9. Pretty much what everybody else said so far. I was born in 1956, so I “grew up” mostly in the ’60s. Lots of biking, outdoor play with neighbor kids, annual camping trips with the family, BASEBALL, swimming lessons, tennis lessons, going to the neighborhood park almost every day. I loved Knox (sp?) hockey, tetherball, and just hanging out with the park leaders. I even won the St. Louis Park “citywide parks” chess championship when I was about 12. Got a little plastic trophy and everything. But I think there were maybe 8 or 10 kids who went to the parks AND knew how to play chess back then, so it wasn’t exactly Fisher vs. Spassky.

    My dad also took me on canoe trips to the BWCAW and a lot of the whitewater rivers in the area–Namakagon, Upper St. Croix, Snake, Sunrise. Not sure if we ever did the Kettle.

    When I got older, we’d ride our bikes to Cedar or Calhoun (Bde Maka Ska) or Harriet and swim and surreptitiously leer at the pretty girls in bikinis. Also took the bus downtown to watch movies all day at the Mann or one of the other theaters downtown. Back then, you could buy one ticket (for about a dollar) and watch the movie as many times as you could stand. I think my buddies and I watched “Billy Jack” three times in one afternoon.

    Also played a lot of touch football, softball, had sleepovers at friends’ houses, and played penny-ante poker until the wee hours.

    Steve is right. The ’50s and early ’60s were just about the best time to be a kid that there ever was in modern history. (But of course, we were white, middle-class, two-parent households with stable jobs, affordable housing, and nearly non-existent crime. It SHOULD have been ideal.)

    Chris in Owatonna

    Liked by 5 people

    1. Before the Fifties, kids often had to work because families needed all the sources of income they could garner. The postwar economy of the Fifties meant that kids were free to play the summer, or maybe play most of the time and mow lawns or deliver papers to earn spending money. By the 1960s, fears about personal security shut down the freedoms we enjoyed in the Fifties. As a kid, I was never under adult supervision in the summer. A kid today is virtually never out of adult supervision. I suppose there is good and bad in each way of living, but I’m extremely grateful I lived in a time when kids were free to create their own world in summer.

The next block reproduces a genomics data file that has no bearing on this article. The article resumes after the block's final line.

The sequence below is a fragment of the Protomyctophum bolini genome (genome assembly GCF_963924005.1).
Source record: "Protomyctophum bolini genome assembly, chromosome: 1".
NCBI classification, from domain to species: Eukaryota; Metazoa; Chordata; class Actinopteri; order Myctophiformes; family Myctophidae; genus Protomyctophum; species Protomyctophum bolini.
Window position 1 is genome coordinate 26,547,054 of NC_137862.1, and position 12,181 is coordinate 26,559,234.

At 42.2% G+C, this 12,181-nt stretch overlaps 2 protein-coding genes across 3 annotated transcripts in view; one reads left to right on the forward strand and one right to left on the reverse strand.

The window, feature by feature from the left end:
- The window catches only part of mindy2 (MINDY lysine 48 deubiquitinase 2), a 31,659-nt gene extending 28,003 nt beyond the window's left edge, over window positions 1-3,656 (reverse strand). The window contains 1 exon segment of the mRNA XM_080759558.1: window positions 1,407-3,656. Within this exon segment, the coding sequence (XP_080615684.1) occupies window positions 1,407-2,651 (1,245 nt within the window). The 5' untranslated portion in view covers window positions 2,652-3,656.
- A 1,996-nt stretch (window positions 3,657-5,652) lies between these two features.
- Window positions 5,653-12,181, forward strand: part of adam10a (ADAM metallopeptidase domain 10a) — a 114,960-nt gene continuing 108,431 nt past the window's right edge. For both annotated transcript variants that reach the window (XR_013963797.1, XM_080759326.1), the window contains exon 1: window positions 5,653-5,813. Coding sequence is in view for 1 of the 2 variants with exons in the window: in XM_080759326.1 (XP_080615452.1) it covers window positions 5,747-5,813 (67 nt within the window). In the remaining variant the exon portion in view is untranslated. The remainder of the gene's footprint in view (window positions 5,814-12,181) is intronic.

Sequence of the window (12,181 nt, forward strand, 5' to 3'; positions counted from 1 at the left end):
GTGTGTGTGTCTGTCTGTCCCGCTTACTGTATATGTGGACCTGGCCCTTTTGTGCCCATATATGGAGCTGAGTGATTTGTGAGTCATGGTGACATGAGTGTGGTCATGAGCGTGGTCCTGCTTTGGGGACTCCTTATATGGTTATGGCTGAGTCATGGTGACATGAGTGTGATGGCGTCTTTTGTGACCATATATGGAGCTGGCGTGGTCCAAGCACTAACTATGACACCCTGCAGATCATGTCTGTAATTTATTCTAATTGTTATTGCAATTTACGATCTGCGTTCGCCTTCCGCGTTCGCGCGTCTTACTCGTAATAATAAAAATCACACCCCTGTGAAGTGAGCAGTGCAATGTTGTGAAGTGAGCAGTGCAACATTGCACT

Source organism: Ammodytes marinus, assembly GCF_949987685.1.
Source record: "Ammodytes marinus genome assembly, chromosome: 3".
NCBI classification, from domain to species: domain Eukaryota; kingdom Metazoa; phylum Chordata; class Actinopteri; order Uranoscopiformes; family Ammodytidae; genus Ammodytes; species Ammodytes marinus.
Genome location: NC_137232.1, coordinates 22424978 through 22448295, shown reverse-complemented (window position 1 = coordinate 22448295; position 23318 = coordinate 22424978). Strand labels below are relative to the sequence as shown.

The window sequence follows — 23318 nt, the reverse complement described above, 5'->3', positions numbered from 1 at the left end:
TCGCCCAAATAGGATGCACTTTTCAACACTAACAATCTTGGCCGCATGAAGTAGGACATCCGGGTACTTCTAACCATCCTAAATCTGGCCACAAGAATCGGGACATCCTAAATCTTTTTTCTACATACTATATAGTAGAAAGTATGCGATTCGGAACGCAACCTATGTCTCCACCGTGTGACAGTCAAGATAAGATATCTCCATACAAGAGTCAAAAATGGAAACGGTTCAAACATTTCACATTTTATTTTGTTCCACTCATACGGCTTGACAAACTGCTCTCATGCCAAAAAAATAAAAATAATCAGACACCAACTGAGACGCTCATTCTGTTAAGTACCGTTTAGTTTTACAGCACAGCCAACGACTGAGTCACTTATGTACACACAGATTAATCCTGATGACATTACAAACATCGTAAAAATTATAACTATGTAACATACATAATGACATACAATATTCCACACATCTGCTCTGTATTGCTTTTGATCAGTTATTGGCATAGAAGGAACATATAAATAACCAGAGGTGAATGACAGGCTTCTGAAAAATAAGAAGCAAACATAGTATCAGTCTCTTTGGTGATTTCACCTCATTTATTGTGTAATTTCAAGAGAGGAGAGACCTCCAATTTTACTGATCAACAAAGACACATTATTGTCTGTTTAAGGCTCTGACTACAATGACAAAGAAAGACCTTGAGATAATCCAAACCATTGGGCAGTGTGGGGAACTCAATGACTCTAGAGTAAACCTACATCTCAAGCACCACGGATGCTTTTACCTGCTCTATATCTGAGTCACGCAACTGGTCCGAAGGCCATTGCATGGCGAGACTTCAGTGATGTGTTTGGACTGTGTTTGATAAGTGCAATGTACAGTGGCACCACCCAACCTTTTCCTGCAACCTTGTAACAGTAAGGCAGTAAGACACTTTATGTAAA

Liked by 4 people

      1. I agree. Other than baseball coaches a few times a week, we were encouraged to “go outside and play.” Mom probably couldn’t stand having kids around after a nice long school year with 8 blissful hours per day “she time.”

        Chris

        Liked by 2 people

  10. The inner ring suburbs like Robbinsdale and Hopkins had been small towns in their own right before they were considered suburbs and they still retained a small town vibe when i was growing up. I was in Robbinsdale, near to the border with Golden Valley, and there were still large swathes of yet-to-be developed land where kids could bike to the woods and roam around there all day. The entire Theodore Wirth Park was within range and it was commonplace for kids to be gone all day exploring. Downtown Robbinsdale, was, as I said, like a small town, with dime stores, drug stores, the library and the hobby shop where we bought our model cars and airplanes. My Dad had also grown up in Robbinsdale, so he had deep roots there and knew all the families that had been there for generations.

    When I was about ten, my parents bought lake property about 45 minutes drive from Robbinsdale and proceeded to build a cabin there.
    Shortly thereafter, several neighbors from our block also bought property and built cabins. Because it was a commutable distance from town, in the summer the mothers and kids would relocate to the cabins and the fathers would leave in the morning and return in the evening.

    So, much of my summers from that point on were spent doing what kids do at the lake—swimming, fishing, water skiing. I had a little wooden rowboat I would row all over the lake. There was a large patch of woods across the road from the lakeshore, so we would also spend chunks of time up there, with our BB guns and slingshots.

    Because our neighbors at home were also our neighbors at the lake, we had a ready-made gang of compatriots. Since the lake was right on the edge of town, we also got to know the town kids, as well as kids from other cabins on the lake. As we entered into our teen years we tended to spend as much time with our town friends as we did at the cabins.

    Liked by 7 people